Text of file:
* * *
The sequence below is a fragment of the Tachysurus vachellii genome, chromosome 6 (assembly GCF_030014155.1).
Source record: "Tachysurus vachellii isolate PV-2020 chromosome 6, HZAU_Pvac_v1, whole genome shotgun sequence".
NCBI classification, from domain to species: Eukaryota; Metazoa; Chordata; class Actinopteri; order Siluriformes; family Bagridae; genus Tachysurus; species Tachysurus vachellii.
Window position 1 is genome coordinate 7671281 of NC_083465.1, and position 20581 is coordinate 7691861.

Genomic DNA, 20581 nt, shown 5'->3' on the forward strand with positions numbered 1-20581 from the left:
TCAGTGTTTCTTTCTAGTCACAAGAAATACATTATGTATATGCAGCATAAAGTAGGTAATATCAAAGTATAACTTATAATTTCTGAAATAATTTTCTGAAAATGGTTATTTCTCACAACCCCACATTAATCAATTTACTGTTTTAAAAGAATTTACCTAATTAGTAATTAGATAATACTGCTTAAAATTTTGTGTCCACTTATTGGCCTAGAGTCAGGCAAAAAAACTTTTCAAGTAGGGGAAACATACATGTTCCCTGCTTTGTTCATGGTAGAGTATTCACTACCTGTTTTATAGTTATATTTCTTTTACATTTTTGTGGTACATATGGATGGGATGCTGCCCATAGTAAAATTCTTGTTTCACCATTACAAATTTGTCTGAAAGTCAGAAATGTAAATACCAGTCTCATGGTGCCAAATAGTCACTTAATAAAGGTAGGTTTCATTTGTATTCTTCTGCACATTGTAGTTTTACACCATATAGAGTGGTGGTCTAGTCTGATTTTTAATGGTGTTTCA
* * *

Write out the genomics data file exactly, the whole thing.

The sequence below is a fragment of the Tachysurus vachellii genome, chromosome 6 (assembly GCF_030014155.1).
Source record: "Tachysurus vachellii isolate PV-2020 chromosome 6, HZAU_Pvac_v1, whole genome shotgun sequence".
NCBI classification, from domain to species: Eukaryota; Metazoa; Chordata; class Actinopteri; order Siluriformes; family Bagridae; genus Tachysurus; species Tachysurus vachellii.
Window position 1 is genome coordinate 7671281 of NC_083465.1, and position 20581 is coordinate 7691861.

Genomic DNA, 20581 nt, shown 5'->3' on the forward strand with positions numbered 1-20581 from the left:
TCAGTGTTTCTTTCTAGTCACAAGAAATACATTATGTATATGCAGCATAAAGTAGGTAATATCAAAGTATAACTTATAATTTCTGAAATAATTTTCTGAAAATGGTTATTTCTCACAACCCCACATTAATCAATTTACTGTTTTAAAAGAATTTACCTAATTAGTAATTAGATAATACTGCTTAAAATTTTGTGTCCACTTATTGGCCTAGAGTCAGGCAAAAAAACTTTTCAAGTAGGGGAAACATACATGTTCCCTGCTTTGTTCATGGTAGAGTATTCACTACCTGTTTTATAGTTATATTTCTTTTACATTTTTGTGGTACATATGGATGGGATGCTGCCCATAGTAAAATTCTTGTTTCACCATTACAAATTTGTCTGAAAGTCAGAAATGTAAATACCAGTCTCATGGTGCCAAATAGTCACTTAATAAAGGTAGGTTTCATTTGTATTCTTCTGCACATTGTAGTTTTACACCATATAGAGTGGTGGTCTAGTCTGATTTTTAATGGTGTTTCA